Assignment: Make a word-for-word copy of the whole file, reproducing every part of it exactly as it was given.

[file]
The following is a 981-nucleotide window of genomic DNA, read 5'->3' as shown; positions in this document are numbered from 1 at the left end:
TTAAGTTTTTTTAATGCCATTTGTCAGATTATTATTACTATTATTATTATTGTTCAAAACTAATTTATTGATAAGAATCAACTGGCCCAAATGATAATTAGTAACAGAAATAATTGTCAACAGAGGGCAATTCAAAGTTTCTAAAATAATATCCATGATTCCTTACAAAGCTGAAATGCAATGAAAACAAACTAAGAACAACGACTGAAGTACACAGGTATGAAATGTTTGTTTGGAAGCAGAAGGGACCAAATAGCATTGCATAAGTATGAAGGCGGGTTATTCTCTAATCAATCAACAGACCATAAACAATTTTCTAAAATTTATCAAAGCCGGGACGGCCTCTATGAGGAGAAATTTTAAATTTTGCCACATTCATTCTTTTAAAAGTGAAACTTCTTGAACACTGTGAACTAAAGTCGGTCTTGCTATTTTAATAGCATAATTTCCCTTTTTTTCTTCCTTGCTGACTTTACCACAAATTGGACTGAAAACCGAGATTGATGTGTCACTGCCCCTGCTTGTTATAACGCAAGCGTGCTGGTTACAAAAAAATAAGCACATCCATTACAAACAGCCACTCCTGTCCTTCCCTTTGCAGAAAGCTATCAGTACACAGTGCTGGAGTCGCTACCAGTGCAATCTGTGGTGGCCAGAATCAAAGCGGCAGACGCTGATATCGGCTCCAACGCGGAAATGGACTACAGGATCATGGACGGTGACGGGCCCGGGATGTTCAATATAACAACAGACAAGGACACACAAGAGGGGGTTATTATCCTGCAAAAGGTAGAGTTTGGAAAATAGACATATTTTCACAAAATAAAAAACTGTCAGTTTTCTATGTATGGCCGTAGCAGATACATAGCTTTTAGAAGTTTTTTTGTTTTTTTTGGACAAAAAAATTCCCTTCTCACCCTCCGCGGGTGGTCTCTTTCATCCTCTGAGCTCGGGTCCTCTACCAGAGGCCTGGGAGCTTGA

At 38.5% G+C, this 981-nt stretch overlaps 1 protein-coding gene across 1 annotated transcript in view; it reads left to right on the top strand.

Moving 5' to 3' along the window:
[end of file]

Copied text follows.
The following is a 981-nucleotide window of genomic DNA, read 5'->3' as shown; positions in this document are numbered from 1 at the left end:
TTAAGTTTTTTTAATGCCATTTGTCAGATTATTATTACTATTATTATTATTGTTCAAAACTAATTTATTGATAAGAATCAACTGGCCCAAATGATAATTAGTAACAGAAATAATTGTCAACAGAGGGCAATTCAAAGTTTCTAAAATAATATCCATGATTCCTTACAAAGCTGAAATGCAATGAAAACAAACTAAGAACAACGACTGAAGTACACAGGTATGAAATGTTTGTTTGGAAGCAGAAGGGACCAAATAGCATTGCATAAGTATGAAGGCGGGTTATTCTCTAATCAATCAACAGACCATAAACAATTTTCTAAAATTTATCAAAGCCGGGACGGCCTCTATGAGGAGAAATTTTAAATTTTGCCACATTCATTCTTTTAAAAGTGAAACTTCTTGAACACTGTGAACTAAAGTCGGTCTTGCTATTTTAATAGCATAATTTCCCTTTTTTTCTTCCTTGCTGACTTTACCACAAATTGGACTGAAAACCGAGATTGATGTGTCACTGCCCCTGCTTGTTATAACGCAAGCGTGCTGGTTACAAAAAAATAAGCACATCCATTACAAACAGCCACTCCTGTCCTTCCCTTTGCAGAAAGCTATCAGTACACAGTGCTGGAGTCGCTACCAGTGCAATCTGTGGTGGCCAGAATCAAAGCGGCAGACGCTGATATCGGCTCCAACGCGGAAATGGACTACAGGATCATGGACGGTGACGGGCCCGGGATGTTCAATATAACAACAGACAAGGACACACAAGAGGGGGTTATTATCCTGCAAAAGGTAGAGTTTGGAAAATAGACATATTTTCACAAAATAAAAAACTGTCAGTTTTCTATGTATGGCCGTAGCAGATACATAGCTTTTAGAAGTTTTTTTGTTTTTTTTGGACAAAAAAATTCCCTTCTCACCCTCCGCGGGTGGTCTCTTTCATCCTCTGAGCTCGGGTCCTCTACCAGAGGCCTGGGAGCTTGA

At 38.5% G+C, this 981-nt stretch overlaps 1 protein-coding gene across 1 annotated transcript in view; it reads left to right on the top strand.

Moving 5' to 3' along the window: